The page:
Skipper and First Mate Millard (Big Bear and Pepe)
Fri 5 Jun 2015 22:57
Our First At-Venture Ashore in Fiji
New friends now calling Beez home
Considering we only pulled onto the ‘Q’ dock at half past ten, we were settled happily in our berth by midday. The view from Beez to the left has the shower block. The view to the right of the Copra Shed Yacht Club. Not feeling sleepy or hungry we thought we would venture ‘down the road’ to buy an internet Dongle. Looking back at Bear as he catches me up.
In the shallows in front of Beez we were delighted to see a Regional Meeting of Bodger Bottoms. A little further along a family of tiny fish were using the Bodgers as prickly protection. We counted no less than fifteen different fish from tiny pipes, bright blue with green tails, electric blue, black with dangly wings, mottled, sergeant majors and so many more. Snorkelling when we do it is going to be a smorgasbord of colour and life.
Across the road and we were on the High Street. So similar to our first outing into town in Trinidad, a similar balance of locals and Asian with the odd appearance of a European or tourist, everyone smiled and said “Bula” or “Bula Bula”. A large clothing shop called D. Solanki and Sons Ltd – The Ultimate Choice for Fashion had just my first target in the window, in we went. Half an hour later, having most of the servers looking after us, many compliments from local shoppers and Chetna Solanki on the till we emerged with outfits for both of us.
My handsome skipper and my Fijian First Mate
We paid 21.95 for Bears sulu. 29.95 for his shirt. My sulu and long top were 39.00. Total 90.90 or in Sterling the whole lot came to the princely sum of twenty eight pounds and sixty five pence. Could I buy the material for that in the UK ??? very doubtful indeed. The kindly staff took Bear’s outfit “out the back to the factory” and gave both items a good iron.
Next stop was the Dongle shop on the other side of the road. So cold the interior was pouring out blasts of cold air on the faces of customers stood at the various serving windows. A very nice mono-browed young man loaded our card with thirty pounds worth or two months and twelve gigabytes and handed us to the cahier. Again the reminder of Trinidad as she smiled showing a serious lump of gold in between her front teeth. Looking around we could see several other young ladies with similar tooth adornment, several ear rings at each point of the compass and flowers in their hair. All so reminiscent of Trinidadian fashion. The ‘T’ word was repeated as we set foot in a DVD shop, three films and a TV season for ten pounds. Oh this is going to be a frequent emporium during our stay, I feel some bargaining coming on. Oh dear.......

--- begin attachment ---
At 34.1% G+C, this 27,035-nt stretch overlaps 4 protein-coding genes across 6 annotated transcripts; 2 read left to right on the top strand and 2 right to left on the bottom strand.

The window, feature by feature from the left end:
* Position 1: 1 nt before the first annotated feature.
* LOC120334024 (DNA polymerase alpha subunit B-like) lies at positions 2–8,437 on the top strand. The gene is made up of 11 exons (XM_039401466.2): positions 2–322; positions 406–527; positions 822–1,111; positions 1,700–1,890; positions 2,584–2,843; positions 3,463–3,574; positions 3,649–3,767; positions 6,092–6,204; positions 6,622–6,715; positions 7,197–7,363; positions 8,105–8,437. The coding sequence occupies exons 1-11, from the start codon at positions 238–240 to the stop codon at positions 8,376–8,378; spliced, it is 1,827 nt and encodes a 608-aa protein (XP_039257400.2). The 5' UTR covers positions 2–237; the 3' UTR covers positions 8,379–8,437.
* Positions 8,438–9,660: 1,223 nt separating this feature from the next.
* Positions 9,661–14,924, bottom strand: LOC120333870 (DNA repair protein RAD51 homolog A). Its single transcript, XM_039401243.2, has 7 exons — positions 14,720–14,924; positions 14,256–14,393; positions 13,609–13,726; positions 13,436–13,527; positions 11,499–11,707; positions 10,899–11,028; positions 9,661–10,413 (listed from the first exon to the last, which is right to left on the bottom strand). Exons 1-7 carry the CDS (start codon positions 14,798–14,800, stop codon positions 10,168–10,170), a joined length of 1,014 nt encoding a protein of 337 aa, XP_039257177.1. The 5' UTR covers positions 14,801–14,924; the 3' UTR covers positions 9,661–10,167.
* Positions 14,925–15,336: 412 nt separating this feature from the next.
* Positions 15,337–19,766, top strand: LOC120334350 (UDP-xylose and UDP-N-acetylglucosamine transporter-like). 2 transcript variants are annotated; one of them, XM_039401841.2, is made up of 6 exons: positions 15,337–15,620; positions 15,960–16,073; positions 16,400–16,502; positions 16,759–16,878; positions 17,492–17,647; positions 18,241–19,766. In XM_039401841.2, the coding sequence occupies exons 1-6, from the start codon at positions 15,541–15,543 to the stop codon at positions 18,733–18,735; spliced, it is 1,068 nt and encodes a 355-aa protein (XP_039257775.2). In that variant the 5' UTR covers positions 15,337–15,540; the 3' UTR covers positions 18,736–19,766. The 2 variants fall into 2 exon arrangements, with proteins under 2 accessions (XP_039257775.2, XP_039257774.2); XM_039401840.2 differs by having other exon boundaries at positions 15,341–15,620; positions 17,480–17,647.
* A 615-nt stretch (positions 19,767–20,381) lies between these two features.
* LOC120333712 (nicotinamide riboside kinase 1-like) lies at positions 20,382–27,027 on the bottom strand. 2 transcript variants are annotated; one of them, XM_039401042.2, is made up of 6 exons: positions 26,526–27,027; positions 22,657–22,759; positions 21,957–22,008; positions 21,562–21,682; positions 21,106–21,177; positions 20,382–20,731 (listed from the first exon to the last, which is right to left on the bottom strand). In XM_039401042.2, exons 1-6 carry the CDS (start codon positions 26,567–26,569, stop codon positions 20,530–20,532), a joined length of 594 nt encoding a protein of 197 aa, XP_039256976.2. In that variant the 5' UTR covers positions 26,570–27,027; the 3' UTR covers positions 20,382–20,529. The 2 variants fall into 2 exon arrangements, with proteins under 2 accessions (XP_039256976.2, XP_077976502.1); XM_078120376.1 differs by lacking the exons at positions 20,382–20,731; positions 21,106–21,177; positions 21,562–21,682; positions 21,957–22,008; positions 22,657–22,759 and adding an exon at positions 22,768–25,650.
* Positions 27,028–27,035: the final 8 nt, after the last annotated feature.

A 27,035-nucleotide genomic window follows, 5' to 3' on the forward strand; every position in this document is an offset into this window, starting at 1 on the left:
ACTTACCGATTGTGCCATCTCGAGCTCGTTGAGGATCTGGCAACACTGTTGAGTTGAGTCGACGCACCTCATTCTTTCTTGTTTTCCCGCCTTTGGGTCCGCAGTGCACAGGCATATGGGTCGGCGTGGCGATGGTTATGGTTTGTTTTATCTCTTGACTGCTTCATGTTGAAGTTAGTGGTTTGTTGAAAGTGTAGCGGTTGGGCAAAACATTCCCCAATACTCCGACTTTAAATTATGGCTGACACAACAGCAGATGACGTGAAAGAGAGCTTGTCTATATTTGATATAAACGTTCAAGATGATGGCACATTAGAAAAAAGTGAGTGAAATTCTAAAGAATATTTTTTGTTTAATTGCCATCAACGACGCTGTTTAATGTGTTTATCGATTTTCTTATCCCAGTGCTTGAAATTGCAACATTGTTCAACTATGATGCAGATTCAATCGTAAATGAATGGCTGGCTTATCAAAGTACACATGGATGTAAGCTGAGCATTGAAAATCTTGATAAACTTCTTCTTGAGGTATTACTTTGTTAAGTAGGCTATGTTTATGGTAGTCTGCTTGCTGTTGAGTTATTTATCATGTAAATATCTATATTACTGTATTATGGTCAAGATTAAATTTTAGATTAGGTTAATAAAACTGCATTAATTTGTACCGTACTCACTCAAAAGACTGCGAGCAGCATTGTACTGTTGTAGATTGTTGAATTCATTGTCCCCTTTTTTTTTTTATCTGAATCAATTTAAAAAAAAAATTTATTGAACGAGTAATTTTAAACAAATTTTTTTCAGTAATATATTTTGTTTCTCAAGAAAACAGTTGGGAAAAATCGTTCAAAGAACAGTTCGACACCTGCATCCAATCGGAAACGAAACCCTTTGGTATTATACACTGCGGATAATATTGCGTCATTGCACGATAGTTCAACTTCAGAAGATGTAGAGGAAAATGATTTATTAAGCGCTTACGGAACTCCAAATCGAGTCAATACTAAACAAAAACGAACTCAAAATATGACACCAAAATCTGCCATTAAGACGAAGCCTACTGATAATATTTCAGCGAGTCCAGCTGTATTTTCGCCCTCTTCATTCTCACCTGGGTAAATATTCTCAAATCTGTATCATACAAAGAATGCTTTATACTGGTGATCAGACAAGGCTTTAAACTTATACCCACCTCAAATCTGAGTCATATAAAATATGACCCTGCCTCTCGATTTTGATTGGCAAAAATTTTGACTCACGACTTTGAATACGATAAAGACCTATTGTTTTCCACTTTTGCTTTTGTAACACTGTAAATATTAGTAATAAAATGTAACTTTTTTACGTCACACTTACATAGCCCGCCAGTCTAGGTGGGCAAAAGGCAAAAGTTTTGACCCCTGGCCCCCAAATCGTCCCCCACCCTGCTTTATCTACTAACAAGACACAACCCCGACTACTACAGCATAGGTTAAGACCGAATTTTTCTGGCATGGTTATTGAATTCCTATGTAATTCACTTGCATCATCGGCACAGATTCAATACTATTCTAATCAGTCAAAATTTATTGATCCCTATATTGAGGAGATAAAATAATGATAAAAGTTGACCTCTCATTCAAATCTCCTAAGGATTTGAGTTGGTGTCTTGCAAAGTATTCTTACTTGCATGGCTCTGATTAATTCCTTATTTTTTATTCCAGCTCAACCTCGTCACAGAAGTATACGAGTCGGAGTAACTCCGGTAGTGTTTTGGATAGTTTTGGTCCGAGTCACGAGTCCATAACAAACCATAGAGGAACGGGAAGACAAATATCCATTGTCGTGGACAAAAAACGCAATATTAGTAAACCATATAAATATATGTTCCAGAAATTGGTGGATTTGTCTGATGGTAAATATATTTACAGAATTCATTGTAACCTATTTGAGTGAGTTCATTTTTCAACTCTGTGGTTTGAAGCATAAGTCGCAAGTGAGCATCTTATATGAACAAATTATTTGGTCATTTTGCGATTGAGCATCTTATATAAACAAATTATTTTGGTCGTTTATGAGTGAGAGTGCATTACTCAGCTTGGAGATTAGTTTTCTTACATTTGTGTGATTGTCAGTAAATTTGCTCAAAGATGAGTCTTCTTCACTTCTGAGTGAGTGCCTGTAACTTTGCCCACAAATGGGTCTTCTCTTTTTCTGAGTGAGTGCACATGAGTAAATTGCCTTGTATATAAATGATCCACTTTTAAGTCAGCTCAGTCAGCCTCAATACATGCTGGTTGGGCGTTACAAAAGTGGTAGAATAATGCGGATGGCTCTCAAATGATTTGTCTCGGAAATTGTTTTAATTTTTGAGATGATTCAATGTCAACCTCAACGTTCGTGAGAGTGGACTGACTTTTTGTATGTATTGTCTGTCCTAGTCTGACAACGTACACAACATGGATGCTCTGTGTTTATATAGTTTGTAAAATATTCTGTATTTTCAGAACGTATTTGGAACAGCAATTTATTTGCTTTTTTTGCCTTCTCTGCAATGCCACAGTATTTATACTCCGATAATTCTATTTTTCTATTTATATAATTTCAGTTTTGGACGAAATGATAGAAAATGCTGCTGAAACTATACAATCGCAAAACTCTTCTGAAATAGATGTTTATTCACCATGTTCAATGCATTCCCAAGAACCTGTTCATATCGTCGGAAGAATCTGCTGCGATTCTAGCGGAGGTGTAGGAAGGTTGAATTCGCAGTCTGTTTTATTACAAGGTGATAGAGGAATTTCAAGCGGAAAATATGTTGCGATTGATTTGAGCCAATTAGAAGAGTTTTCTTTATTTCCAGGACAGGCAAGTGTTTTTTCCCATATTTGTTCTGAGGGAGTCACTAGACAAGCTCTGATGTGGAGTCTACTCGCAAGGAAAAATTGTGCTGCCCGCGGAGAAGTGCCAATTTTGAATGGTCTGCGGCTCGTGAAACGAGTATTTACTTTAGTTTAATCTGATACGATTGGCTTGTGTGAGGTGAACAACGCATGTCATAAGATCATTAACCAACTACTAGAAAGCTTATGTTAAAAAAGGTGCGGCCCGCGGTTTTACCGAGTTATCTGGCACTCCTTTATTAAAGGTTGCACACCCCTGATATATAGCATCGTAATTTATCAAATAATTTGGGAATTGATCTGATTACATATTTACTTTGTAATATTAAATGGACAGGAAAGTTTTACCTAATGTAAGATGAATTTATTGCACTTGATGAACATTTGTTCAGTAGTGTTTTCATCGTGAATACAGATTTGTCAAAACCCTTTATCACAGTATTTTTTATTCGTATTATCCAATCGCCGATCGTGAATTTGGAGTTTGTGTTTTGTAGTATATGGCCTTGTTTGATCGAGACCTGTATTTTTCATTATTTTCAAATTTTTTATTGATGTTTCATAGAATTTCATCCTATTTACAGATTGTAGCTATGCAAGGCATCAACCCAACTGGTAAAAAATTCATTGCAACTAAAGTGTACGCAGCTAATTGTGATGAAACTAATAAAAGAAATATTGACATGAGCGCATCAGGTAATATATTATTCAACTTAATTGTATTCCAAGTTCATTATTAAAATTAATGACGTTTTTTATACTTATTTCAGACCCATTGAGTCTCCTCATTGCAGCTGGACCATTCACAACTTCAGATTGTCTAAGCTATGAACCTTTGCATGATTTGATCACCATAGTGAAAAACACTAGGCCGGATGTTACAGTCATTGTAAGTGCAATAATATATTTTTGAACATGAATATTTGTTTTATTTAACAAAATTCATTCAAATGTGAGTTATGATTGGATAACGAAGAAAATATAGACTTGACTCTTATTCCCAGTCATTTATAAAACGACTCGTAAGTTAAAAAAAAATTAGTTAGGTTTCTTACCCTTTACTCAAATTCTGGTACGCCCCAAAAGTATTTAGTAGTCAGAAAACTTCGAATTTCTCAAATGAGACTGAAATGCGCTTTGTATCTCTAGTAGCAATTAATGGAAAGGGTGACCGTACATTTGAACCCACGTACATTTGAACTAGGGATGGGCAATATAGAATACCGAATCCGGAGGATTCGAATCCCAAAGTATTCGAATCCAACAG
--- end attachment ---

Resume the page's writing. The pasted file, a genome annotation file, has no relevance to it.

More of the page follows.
Back across the road to have a look in the supermarket, there is another almost opposite the marina, but as we were at the other end of the High Street this one was worth a bimble about. At the far side was a steep wooden ramp, at the bottom was the alcohol kiosk, too far away to the top shelf to nozz the prices, but things like Jack Daniels, several rums and gins were on show. A steady stream of beer buyers came and went but no-one ruffled the highest shelf at all. The room was very big, basic wooden chairs and tables and a menu that peaked the skippers taste buds. We were sadly too late for lamb curry or roti so we settled for chicken and chips with a dollop of coleslaw. I had three drum sticks, two taken home for supper and Bear had quarter of a chicken plus a drum stick, we both had a can and the lot came to six pounds. Clearly the most expensive thing on the board as our lamb would have been half the price. Replete we continued or bimble.
A two litre bottle of Coke was a pound, a small shower gel was three but packets of noodles were fifty pence and veg very reasonable. We looked in the freezer and saw big lamb shanks. Ooo, how about those for Sunday roast, I checked the price. They should have been about seven pounds but when scanned showed on our receipt as four, so all our shop came to what we thought was our lamb bill. We got four fat carrots for fifty pence, a dozen bula eggs at one pound seventy two and a treat for me – not to become a habit was a pound for a bag of Peanut Ruffs.
The final thing we saw in our last shop window was indeed a Bear.
We bimbled home and stopped in the bar for a beer and a diet Coke. Lovely to sit as the days heat turned to cool at dusk. We chatted to an American who bought a coconut farm two years ago and a chap from Hawaii who has lived here for twenty odd years, met a few yachties and reflected on the lovely locals we had met during the day.
The most wonderful sense as we sat and sipped is the fact that we are now over ‘the half way’ stage.
ALL IN ALL A BUSY, PRODUCTIVE DAY
REALLY FEEL WE HAVE MOVED ON